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Documents Relating to New Zealand's Participation in the Second World War 1939–45: Volume II

147 — General Freyberg to the Minister of Defence

General Freyberg to the Minister of Defence

1 July 1942

Further to my telegram of 24 June (No. 144), I have to report on the operations of the New Zealand Division up to 30 June.

As you know, on my return from the reconnaissance in Persia the Division was ordered from Syria to the Western Desert, originally to a position west of Matruh. The early fall of Tobruk altered the situation and we were ordered to garrison Matruh as a temporary measure. I was very glad when we were ordered south 12,000 yards to the escarpment, where in co-operation with armoured forces our great mobility could be used to the best advantage. We were in position on the evening of the 26th, twenty-four hours earlier than the time given, and the battle started on the morning of the 27th. The enemy were reported by-passing Matruh and advancing east along the main escarpment overlooking the main road. A small mobile column from the New Zealand Division was sent out which shelled the enemy and forced them to deploy south and attack us as expected. We were in a strong position and had covered our flanks with minefields, while the armoured division1 operated to our south. Our role was to gain time and inflict as much damage as possible on the enemy, but to remain intact ready to fall back on receipt of the code-word. We were attacked on the north, south, and east by the 21st Panzer Division and elements of an infantry division and were shelled throughout the day. Supported by our armoured division we repulsed the enemy tank attack, and the enemy infantry attacks were also repulsed. The enemy suffered heavy casualties. By evening, however, when the code-word was received to retire to the Alamein position, there were enemy concentrations all round. During the last phase of the attack I was forward to see what was happening and was hit by a shell. I handed over to Brigadier Inglis, who arranged details of the withdrawal. A most successful night attack was carried out by the 4th Brigade, who broke through the page 114 encircling forces at the point of the bayonet. Bright moonlight made the move of the large body of transport hazardous and the column had to run the gauntlet of enemy tanks, causing disorganisation and casualties. An estimate of the casualties for the fighting to date is 150 killed and 450 wounded. The withdrawal was successfully executed and the Division is now reorganised, the 4th and 5th Brigades as a mobile battle group pivoting on the 6th Brigade, who hold the main southern fortress position in the Alamein Line. The Division is ready and Colonel Gentry has sent me a message saying ‘troops' tails right up.’ The situation generally is serious but not alarming and is developing as expected.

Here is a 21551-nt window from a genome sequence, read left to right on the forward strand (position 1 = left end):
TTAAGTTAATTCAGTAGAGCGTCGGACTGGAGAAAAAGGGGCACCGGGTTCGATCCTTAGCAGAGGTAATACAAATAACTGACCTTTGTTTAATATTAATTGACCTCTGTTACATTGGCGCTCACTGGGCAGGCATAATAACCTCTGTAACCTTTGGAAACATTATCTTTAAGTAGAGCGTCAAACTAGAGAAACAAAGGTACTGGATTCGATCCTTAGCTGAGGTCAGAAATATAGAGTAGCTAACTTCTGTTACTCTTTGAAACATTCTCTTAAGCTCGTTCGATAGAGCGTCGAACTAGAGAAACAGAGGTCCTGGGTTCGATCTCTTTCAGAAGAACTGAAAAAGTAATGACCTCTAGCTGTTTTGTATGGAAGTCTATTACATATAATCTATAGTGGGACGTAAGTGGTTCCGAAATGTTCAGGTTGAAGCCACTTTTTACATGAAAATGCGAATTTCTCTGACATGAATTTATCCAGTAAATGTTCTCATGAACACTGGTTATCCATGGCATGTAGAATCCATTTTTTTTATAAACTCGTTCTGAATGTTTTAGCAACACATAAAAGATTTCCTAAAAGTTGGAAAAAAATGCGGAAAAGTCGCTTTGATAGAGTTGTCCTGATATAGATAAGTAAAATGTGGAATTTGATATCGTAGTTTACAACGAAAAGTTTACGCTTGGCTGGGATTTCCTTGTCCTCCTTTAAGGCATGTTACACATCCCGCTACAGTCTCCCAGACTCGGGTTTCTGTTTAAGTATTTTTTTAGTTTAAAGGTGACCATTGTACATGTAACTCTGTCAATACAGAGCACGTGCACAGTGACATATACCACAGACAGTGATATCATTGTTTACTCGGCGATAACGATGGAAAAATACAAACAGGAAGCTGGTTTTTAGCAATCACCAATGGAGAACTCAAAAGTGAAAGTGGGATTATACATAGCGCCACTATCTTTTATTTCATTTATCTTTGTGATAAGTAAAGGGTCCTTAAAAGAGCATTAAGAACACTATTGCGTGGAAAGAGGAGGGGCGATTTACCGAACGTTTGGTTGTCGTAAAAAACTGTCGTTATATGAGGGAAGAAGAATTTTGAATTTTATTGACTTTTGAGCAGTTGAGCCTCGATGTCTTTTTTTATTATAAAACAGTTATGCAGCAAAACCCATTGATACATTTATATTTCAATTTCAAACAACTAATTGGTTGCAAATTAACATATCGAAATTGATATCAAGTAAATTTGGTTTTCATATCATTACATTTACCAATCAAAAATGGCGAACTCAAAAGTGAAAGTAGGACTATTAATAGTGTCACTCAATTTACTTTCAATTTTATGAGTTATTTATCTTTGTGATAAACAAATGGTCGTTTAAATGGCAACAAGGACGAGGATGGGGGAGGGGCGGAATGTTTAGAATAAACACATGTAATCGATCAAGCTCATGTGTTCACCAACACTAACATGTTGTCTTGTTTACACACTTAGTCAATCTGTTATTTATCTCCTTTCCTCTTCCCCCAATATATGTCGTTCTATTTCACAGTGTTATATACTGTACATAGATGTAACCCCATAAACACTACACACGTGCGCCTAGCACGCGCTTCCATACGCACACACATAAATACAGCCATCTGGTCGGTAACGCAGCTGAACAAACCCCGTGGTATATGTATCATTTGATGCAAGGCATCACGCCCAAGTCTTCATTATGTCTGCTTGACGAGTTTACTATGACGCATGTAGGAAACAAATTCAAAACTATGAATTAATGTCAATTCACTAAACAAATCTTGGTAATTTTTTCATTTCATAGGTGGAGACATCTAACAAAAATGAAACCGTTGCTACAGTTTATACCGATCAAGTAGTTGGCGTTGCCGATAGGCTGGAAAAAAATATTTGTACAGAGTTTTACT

I write this in hospital at Helwan. My neck has been operated on and they are well satisfied. I will be back as soon as possible.

1 1st Armoured Division.